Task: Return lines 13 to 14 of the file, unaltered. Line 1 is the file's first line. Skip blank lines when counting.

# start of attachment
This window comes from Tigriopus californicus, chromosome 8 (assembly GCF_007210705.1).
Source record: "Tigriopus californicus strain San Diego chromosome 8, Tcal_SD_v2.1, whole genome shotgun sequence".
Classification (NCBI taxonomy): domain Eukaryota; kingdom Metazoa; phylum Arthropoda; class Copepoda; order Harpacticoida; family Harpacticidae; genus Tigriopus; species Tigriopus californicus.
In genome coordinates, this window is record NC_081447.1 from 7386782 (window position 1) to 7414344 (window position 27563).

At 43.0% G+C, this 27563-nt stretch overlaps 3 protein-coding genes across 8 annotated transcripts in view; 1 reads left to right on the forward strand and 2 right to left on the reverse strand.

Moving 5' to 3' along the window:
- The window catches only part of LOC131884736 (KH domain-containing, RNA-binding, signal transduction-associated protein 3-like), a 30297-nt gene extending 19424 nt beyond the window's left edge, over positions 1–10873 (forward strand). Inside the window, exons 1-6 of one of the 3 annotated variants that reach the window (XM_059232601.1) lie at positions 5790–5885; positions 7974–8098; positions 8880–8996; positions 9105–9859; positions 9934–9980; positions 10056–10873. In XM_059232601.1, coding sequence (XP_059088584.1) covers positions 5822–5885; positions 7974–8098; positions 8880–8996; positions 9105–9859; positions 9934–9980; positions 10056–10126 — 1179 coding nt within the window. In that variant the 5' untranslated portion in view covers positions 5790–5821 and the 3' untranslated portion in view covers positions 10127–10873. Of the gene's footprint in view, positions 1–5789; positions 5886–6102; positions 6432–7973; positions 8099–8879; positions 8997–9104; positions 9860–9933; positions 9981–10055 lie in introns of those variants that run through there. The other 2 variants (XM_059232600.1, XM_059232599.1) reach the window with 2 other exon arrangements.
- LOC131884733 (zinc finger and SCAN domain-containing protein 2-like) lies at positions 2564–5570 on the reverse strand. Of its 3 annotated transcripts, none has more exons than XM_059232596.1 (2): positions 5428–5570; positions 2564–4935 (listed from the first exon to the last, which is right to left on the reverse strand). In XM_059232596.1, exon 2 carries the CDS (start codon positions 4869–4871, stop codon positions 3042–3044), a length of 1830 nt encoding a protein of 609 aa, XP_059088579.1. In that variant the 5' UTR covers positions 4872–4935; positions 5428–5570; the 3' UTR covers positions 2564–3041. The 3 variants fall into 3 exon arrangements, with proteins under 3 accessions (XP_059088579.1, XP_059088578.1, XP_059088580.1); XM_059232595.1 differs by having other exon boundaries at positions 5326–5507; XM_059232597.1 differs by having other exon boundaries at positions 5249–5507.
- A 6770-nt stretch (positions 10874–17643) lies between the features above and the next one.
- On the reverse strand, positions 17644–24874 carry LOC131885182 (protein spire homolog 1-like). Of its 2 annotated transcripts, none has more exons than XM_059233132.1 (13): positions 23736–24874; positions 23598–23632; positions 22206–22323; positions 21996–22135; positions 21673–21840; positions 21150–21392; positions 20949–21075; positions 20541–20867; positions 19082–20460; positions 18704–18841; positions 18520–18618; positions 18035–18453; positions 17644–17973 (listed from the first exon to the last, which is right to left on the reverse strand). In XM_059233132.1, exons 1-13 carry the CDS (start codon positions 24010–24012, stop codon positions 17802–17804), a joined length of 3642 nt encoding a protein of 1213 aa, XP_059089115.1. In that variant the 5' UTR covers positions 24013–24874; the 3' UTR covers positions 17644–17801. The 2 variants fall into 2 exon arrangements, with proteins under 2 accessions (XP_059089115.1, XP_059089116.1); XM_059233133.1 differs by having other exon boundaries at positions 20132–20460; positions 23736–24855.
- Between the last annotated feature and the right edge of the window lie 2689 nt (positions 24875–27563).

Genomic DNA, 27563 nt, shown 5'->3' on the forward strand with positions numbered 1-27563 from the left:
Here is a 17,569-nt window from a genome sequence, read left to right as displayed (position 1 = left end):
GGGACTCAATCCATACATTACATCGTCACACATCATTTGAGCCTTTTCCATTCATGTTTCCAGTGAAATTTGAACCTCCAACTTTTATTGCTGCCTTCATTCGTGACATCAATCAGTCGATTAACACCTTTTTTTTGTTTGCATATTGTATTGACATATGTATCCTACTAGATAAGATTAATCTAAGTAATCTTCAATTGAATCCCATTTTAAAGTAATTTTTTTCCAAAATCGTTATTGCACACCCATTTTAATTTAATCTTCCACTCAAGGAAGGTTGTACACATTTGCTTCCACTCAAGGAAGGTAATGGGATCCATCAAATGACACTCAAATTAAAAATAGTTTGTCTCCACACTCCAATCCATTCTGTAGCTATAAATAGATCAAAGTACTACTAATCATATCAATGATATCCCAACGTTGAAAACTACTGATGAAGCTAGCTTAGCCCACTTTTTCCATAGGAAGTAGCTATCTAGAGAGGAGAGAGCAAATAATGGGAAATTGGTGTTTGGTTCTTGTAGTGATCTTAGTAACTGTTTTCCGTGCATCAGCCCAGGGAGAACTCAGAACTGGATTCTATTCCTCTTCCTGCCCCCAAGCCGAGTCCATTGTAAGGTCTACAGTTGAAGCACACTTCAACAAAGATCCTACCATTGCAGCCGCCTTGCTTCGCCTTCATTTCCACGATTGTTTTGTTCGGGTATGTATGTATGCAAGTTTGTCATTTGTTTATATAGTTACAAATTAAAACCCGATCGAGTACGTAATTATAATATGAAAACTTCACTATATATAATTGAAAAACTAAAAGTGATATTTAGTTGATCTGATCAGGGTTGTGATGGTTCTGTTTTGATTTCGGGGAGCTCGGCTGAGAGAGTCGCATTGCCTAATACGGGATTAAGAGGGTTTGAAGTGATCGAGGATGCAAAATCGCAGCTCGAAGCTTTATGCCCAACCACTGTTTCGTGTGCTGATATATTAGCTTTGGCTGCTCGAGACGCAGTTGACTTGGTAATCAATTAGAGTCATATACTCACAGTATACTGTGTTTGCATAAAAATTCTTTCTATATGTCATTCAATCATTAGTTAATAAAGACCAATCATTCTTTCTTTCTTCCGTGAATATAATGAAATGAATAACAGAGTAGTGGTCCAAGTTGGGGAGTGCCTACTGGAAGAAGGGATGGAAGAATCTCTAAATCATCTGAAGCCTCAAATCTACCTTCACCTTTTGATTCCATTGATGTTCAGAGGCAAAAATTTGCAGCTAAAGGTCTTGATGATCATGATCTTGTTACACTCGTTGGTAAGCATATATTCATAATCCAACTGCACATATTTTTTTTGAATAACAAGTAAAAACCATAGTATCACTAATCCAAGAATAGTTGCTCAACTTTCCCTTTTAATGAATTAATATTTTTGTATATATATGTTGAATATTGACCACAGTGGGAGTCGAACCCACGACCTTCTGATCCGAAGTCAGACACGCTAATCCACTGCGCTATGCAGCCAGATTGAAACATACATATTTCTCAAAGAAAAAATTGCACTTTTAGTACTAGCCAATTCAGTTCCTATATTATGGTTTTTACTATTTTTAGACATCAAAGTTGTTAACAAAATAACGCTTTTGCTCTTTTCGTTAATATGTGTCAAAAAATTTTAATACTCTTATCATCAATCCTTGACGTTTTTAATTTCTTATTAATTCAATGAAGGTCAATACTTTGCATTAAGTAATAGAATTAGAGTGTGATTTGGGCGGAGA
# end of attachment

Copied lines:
Here is a 17,569-nt window from a genome sequence, read left to right as displayed (position 1 = left end):
GGGACTCAATCCATACATTACATCGTCACACATCATTTGAGCCTTTTCCATTCATGTTTCCAGTGAAATTTGAACCTCCAACTTTTATTGCTGCCTTCATTCGTGACATCAATCAGTCGATTAACACCTTTTTTTTGTTTGCATATTGTATTGACATATGTATCCTACTAGATAAGATTAATCTAAGTAATCTTCAATTGAATCCCATTTTAAAGTAATTTTTTTCCAAAATCGTTATTGCACACCCATTTTAATTTAATCTTCCACTCAAGGAAGGTTGTACACATTTGCTTCCACTCAAGGAAGGTAATGGGATCCATCAAATGACACTCAAATTAAAAATAGTTTGTCTCCACACTCCAATCCATTCTGTAGCTATAAATAGATCAAAGTACTACTAATCATATCAATGATATCCCAACGTTGAAAACTACTGATGAAGCTAGCTTAGCCCACTTTTTCCATAGGAAGTAGCTATCTAGAGAGGAGAGAGCAAATAATGGGAAATTGGTGTTTGGTTCTTGTAGTGATCTTAGTAACTGTTTTCCGTGCATCAGCCCAGGGAGAACTCAGAACTGGATTCTATTCCTCTTCCTGCCCCCAAGCCGAGTCCATTGTAAGGTCTACAGTTGAAGCACACTTCAACAAAGATCCTACCATTGCAGCCGCCTTGCTTCGCCTTCATTTCCACGATTGTTTTGTTCGGGTATGTATGTATGCAAGTTTGTCATTTGTTTATATAGTTACAAATTAAAACCCGATCGAGTACGTAATTATAATATGAAAACTTCACTATATATAATTGAAAAACTAAAAGTGATATTTAGTTGATCTGATCAGGGTTGTGATGGTTCTGTTTTGATTTCGGGGAGCTCGGCTGAGAGAGTCGCATTGCCTAATACGGGATTAAGAGGGTTTGAAGTGATCGAGGATGCAAAATCGCAGCTCGAAGCTTTATGCCCAACCACTGTTTCGTGTGCTGATATATTAGCTTTGGCTGCTCGAGACGCAGTTGACTTGGTAATCAATTAGAGTCATATACTCACAGTATACTGTGTTTGCATAAAAATTCTTTCTATATGTCATTCAATCATTAGTTAATAAAGACCAATCATTCTTTCTTTCTTCCGTGAATATAATGAAATGAATAACAGAGTAGTGGTCCAAGTTGGGGAGTGCCTACTGGAAGAAGGGATGGAAGAATCTCTAAATCATCTGAAGCCTCAAATCTACCTTCACCTTTTGATTCCATTGATGTTCAGAGGCAAAAATTTGCAGCTAAAGGTCTTGATGATCATGATCTTGTTACACTCGTTGGTAAGCATATATTCATAATCCAACTGCACATATTTTTTTTGAATAACAAGTAAAAACCATAGTATCACTAATCCAAGAATAGTTGCTCAACTTTCCCTTTTAATGAATTAATATTTTTGTATATATATGTTGAATATTGACCACAGTGGGAGTCGAACCCACGACCTTCTGATCCGAAGTCAGACACGCTAATCCACTGCGCTATGCAGCCAGATTGAAACATACATATTTCTCAAAGAAAAAATTGCACTTTTAGTACTAGCCAATTCAGTTCCTATATTATGGTTTTTACTATTTTTAGACATCAAAGTTGTTAACAAAATAACGCTTTTGCTCTTTTCGTTAATATGTGTCAAAAAATTTTAATACTCTTATCATCAATCCTTGACGTTTTTAATTTCTTATTAATTCAATGAAGGTCAATACTTTGCATTAAGTAATAGAATTAGAGTGTGATTTGGGCGGAGA